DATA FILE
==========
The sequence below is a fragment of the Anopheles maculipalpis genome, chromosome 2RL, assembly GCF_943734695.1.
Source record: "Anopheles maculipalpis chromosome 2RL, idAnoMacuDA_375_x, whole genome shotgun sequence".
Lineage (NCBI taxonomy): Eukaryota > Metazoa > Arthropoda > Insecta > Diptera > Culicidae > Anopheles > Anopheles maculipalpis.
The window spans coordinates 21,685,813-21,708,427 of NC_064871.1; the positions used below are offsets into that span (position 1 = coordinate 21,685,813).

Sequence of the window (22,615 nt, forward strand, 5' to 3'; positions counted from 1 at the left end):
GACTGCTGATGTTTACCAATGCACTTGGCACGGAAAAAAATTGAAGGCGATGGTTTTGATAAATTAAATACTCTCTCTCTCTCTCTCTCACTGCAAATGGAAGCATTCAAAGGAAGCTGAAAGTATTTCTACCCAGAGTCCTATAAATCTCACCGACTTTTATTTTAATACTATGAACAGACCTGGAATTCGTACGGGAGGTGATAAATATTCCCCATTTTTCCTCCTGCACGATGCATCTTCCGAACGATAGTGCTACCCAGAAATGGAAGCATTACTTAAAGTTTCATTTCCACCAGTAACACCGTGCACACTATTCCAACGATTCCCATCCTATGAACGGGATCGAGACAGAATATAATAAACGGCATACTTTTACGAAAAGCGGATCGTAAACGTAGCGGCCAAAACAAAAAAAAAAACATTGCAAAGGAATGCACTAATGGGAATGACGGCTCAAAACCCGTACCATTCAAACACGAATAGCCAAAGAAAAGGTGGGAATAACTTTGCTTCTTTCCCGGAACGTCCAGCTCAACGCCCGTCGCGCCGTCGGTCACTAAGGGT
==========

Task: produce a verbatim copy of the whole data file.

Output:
The sequence below is a fragment of the Anopheles maculipalpis genome, chromosome 2RL, assembly GCF_943734695.1.
Source record: "Anopheles maculipalpis chromosome 2RL, idAnoMacuDA_375_x, whole genome shotgun sequence".
Lineage (NCBI taxonomy): Eukaryota > Metazoa > Arthropoda > Insecta > Diptera > Culicidae > Anopheles > Anopheles maculipalpis.
The window spans coordinates 21,685,813-21,708,427 of NC_064871.1; the positions used below are offsets into that span (position 1 = coordinate 21,685,813).

Sequence of the window (22,615 nt, forward strand, 5' to 3'; positions counted from 1 at the left end):
GACTGCTGATGTTTACCAATGCACTTGGCACGGAAAAAAATTGAAGGCGATGGTTTTGATAAATTAAATACTCTCTCTCTCTCTCTCTCACTGCAAATGGAAGCATTCAAAGGAAGCTGAAAGTATTTCTACCCAGAGTCCTATAAATCTCACCGACTTTTATTTTAATACTATGAACAGACCTGGAATTCGTACGGGAGGTGATAAATATTCCCCATTTTTCCTCCTGCACGATGCATCTTCCGAACGATAGTGCTACCCAGAAATGGAAGCATTACTTAAAGTTTCATTTCCACCAGTAACACCGTGCACACTATTCCAACGATTCCCATCCTATGAACGGGATCGAGACAGAATATAATAAACGGCATACTTTTACGAAAAGCGGATCGTAAACGTAGCGGCCAAAACAAAAAAAAAAACATTGCAAAGGAATGCACTAATGGGAATGACGGCTCAAAACCCGTACCATTCAAACACGAATAGCCAAAGAAAAGGTGGGAATAACTTTGCTTCTTTCCCGGAACGTCCAGCTCAACGCCCGTCGCGCCGTCGGTCACTAAGGGT